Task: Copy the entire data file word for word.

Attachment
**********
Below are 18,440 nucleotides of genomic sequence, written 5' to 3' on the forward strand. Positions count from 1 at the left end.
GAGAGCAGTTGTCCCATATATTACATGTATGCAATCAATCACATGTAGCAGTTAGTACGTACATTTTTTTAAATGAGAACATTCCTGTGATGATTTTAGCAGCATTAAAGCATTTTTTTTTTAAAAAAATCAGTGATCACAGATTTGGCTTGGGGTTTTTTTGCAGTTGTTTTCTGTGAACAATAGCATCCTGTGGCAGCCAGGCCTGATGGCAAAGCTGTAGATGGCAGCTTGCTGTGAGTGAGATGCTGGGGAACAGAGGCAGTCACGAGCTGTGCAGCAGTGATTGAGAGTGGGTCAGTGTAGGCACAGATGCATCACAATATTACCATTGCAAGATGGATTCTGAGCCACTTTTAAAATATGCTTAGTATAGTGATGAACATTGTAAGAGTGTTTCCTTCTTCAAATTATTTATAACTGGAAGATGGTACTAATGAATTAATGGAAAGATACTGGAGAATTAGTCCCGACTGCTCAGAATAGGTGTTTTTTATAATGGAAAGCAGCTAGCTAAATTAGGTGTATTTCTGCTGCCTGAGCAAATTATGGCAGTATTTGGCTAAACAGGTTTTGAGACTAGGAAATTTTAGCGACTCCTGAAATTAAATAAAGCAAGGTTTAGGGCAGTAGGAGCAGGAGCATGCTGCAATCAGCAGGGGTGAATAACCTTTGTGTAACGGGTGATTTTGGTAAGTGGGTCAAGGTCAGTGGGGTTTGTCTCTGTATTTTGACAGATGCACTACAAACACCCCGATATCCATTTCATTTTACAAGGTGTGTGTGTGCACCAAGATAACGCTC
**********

Below are 18,440 nucleotides of genomic sequence, written 5' to 3' on the forward strand. Positions count from 1 at the left end.
GAGAGCAGTTGTCCCATATATTACATGTATGCAATCAATCACATGTAGCAGTTAGTACGTACATTTTTTTAAATGAGAACATTCCTGTGATGATTTTAGCAGCATTAAAGCATTTTTTTTTTAAAAAAATCAGTGATCACAGATTTGGCTTGGGGTTTTTTTGCAGTTGTTTTCTGTGAACAATAGCATCCTGTGGCAGCCAGGCCTGATGGCAAAGCTGTAGATGGCAGCTTGCTGTGAGTGAGATGCTGGGGAACAGAGGCAGTCACGAGCTGTGCAGCAGTGATTGAGAGTGGGTCAGTGTAGGCACAGATGCATCACAATATTACCATTGCAAGATGGATTCTGAGCCACTTTTAAAATATGCTTAGTATAGTGATGAACATTGTAAGAGTGTTTCCTTCTTCAAATTATTTATAACTGGAAGATGGTACTAATGAATTAATGGAAAGATACTGGAGAATTAGTCCCGACTGCTCAGAATAGGTGTTTTTTATAATGGAAAGCAGCTAGCTAAATTAGGTGTATTTCTGCTGCCTGAGCAAATTATGGCAGTATTTGGCTAAACAGGTTTTGAGACTAGGAAATTTTAGCGACTCCTGAAATTAAATAAAGCAAGGTTTAGGGCAGTAGGAGCAGGAGCATGCTGCAATCAGCAGGGGTGAATAACCTTTGTGTAACGGGTGATTTTGGTAAGTGGGTCAAGGTCAGTGGGGTTTGTCTCTGTATTTTGACAGATGCACTACAAACACCCCGATATCCATTTCATTTTACAAGGTGTGTGTGTGCACCAAGATAACGCTC